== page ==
Wallace, H, Jan, A, Barregård, L, Bignami, M, Ceccatelli, S, Cottrill, B, Dinovi, M, Edler, L, Grasl-Kraupp, B, Hogstrand, C, Hoogenboom, LR, Knutsen, HK, Nebbia, CS, Oswald, I, Petersen, A, Rogiers, VM, Rose, M, Roudot, A-C, Schwerdtle, T, Vleminckx, C, Vollmer, G & Panel on Contaminants in the Food Chain 2016, 'Risks for human health related to the presence of 3- and 2-monochloropropanediol (MCPD), and their fatty acid esters, and glycidyl fatty acid esters in food', EFSA Journal, vol. 14, no. 5, 4426, pp. 1-159. https://doi.org/10.2903/j.efsa.2016.4426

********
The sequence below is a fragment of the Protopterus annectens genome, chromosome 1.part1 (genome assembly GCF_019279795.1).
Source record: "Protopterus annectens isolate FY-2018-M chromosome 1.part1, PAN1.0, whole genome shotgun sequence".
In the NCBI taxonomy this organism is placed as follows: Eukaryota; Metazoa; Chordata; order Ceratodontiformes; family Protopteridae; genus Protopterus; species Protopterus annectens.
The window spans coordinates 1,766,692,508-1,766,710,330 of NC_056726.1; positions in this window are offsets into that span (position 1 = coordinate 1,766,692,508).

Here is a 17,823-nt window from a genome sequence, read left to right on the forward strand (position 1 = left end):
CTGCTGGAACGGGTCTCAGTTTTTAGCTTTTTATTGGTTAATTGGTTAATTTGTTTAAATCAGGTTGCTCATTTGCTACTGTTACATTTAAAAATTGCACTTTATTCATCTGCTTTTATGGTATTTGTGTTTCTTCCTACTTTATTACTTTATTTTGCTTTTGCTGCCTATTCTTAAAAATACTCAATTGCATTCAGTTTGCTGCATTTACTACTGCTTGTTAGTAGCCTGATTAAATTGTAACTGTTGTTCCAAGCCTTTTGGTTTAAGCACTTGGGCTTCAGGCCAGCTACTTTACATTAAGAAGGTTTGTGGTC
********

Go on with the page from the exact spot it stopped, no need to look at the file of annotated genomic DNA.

Wallace, Heather ; Jan, Alexander ; Barregård, Lars ; Bignami, Margherita ; Ceccatelli, Sandra ; Cottrill, Bruce ; Dinovi, Michael ; Edler, Lutz ; Grasl-Kraupp, Bettina ; Hogstrand, Christer ; Hoogenboom, Laurentius (Ron) ; Knutsen, Helle Katrine ; Nebbia, Carlo Stefano ; Oswald, Isabelle ; Petersen, Annette ; Rogiers, Vera Maria ; Rose, Martin ; Roudot, Alain-Claude ; Schwerdtle, Tanja ; Vleminckx, Christiane ; Vollmer, Günter ; Panel on Contaminants in the Food Chain . / Risks for human health related to the presence of 3- and 2-monochloropropanediol (MCPD), and their fatty acid esters, and glycidyl fatty acid esters in food. In: EFSA Journal. 2016 ; Vol. 14, No. 5. pp. 1-159.